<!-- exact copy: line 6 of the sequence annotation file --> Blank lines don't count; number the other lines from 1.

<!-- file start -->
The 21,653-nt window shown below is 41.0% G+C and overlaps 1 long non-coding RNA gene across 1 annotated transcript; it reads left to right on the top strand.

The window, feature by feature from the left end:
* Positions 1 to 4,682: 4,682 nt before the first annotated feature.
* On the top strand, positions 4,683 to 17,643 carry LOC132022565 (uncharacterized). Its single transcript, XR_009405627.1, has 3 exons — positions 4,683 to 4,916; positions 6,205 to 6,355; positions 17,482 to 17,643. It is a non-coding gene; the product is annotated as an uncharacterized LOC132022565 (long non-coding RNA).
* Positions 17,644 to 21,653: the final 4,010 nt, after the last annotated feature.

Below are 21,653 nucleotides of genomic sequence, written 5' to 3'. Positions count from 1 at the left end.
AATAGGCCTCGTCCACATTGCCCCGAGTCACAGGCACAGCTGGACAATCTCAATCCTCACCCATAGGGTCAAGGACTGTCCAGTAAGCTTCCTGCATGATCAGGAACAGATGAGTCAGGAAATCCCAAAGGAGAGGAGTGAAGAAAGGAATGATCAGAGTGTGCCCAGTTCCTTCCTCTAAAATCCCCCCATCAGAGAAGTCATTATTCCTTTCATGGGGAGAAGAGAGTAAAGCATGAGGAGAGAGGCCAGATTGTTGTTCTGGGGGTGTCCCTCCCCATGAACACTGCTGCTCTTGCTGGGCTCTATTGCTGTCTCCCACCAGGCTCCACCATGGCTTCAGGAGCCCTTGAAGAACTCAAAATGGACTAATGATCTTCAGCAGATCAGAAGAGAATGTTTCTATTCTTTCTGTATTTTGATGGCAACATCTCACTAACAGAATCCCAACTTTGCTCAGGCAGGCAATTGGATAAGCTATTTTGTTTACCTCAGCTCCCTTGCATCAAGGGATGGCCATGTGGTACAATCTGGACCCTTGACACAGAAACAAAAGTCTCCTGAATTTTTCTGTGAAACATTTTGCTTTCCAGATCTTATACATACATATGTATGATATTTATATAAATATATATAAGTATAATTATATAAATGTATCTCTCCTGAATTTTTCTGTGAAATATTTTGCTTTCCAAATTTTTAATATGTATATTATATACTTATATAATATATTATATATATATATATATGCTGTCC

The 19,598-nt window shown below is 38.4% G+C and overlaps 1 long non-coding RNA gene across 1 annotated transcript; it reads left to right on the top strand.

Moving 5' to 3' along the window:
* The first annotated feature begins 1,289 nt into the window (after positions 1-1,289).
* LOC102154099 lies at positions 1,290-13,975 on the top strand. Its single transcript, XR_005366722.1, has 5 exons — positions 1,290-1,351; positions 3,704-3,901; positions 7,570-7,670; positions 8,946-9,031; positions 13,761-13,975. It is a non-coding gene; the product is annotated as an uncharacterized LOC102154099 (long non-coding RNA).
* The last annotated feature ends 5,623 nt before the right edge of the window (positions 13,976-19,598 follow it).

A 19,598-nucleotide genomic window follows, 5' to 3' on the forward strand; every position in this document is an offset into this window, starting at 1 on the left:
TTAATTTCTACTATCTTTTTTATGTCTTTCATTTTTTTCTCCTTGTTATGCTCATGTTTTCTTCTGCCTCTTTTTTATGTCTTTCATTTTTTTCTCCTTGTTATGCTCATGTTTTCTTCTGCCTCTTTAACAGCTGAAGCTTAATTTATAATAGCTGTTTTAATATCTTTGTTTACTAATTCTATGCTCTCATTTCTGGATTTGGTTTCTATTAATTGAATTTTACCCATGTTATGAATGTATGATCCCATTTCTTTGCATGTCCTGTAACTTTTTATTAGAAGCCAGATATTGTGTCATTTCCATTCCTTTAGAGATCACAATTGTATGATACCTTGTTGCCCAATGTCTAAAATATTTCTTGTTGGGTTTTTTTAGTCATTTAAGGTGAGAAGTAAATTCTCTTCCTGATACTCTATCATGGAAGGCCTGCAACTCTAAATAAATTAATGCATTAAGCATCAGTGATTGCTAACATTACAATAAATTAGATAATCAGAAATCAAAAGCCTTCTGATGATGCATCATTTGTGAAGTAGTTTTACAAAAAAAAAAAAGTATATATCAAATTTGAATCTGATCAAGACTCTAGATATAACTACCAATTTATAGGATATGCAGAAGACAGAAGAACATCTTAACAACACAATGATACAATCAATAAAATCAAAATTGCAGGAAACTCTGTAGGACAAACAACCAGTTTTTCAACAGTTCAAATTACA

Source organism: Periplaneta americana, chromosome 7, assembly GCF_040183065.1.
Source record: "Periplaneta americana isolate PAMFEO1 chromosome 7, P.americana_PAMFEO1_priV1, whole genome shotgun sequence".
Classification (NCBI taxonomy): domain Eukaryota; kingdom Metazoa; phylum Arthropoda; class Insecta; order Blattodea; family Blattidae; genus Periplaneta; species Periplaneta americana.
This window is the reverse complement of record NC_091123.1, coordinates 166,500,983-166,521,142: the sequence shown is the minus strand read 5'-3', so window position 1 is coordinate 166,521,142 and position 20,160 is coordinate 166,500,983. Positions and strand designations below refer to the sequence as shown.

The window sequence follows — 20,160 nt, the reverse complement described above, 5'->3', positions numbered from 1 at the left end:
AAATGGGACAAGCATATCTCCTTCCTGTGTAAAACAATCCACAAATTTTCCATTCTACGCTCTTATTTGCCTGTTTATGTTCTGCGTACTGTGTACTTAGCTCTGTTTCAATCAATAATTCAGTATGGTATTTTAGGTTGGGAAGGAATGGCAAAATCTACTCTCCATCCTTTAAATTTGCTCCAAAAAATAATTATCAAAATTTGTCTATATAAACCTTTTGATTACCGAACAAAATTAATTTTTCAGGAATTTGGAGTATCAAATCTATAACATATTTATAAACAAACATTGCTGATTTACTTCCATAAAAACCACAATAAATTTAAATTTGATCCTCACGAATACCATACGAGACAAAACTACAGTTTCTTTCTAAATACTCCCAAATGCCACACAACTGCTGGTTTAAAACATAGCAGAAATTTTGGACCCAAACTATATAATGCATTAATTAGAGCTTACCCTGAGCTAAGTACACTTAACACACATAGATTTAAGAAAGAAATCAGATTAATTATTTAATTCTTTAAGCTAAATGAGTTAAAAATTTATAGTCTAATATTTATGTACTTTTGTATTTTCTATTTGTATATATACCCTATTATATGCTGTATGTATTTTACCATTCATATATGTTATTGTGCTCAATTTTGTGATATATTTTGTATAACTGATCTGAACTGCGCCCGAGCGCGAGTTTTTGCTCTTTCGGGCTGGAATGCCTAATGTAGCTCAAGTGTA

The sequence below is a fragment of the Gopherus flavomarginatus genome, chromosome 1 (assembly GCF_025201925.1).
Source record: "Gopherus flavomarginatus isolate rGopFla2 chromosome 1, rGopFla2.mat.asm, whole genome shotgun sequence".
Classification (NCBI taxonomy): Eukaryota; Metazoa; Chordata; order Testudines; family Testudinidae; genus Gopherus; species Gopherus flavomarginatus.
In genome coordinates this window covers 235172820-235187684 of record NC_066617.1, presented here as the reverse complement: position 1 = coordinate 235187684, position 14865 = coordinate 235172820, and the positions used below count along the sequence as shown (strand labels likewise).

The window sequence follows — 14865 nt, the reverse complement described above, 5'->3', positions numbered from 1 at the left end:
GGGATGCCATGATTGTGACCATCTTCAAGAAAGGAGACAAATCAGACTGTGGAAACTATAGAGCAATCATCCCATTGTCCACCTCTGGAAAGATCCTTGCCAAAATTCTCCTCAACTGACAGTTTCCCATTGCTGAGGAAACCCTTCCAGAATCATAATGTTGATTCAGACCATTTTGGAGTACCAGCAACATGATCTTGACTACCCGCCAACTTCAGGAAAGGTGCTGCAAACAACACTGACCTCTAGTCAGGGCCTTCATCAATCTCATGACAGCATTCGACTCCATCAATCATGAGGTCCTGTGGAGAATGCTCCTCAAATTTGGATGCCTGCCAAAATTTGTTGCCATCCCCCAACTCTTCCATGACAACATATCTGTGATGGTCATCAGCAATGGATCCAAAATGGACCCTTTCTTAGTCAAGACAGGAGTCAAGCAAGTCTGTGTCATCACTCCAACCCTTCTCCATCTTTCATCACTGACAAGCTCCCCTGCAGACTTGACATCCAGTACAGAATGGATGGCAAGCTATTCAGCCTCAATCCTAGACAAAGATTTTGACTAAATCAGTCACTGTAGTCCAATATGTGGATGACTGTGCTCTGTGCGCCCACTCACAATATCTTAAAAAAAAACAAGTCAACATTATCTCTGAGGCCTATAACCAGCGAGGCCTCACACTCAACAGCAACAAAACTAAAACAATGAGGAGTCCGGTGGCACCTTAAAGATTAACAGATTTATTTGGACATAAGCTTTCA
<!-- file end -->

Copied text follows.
Below are 21,653 nucleotides of genomic sequence, written 5' to 3'. Positions count from 1 at the left end.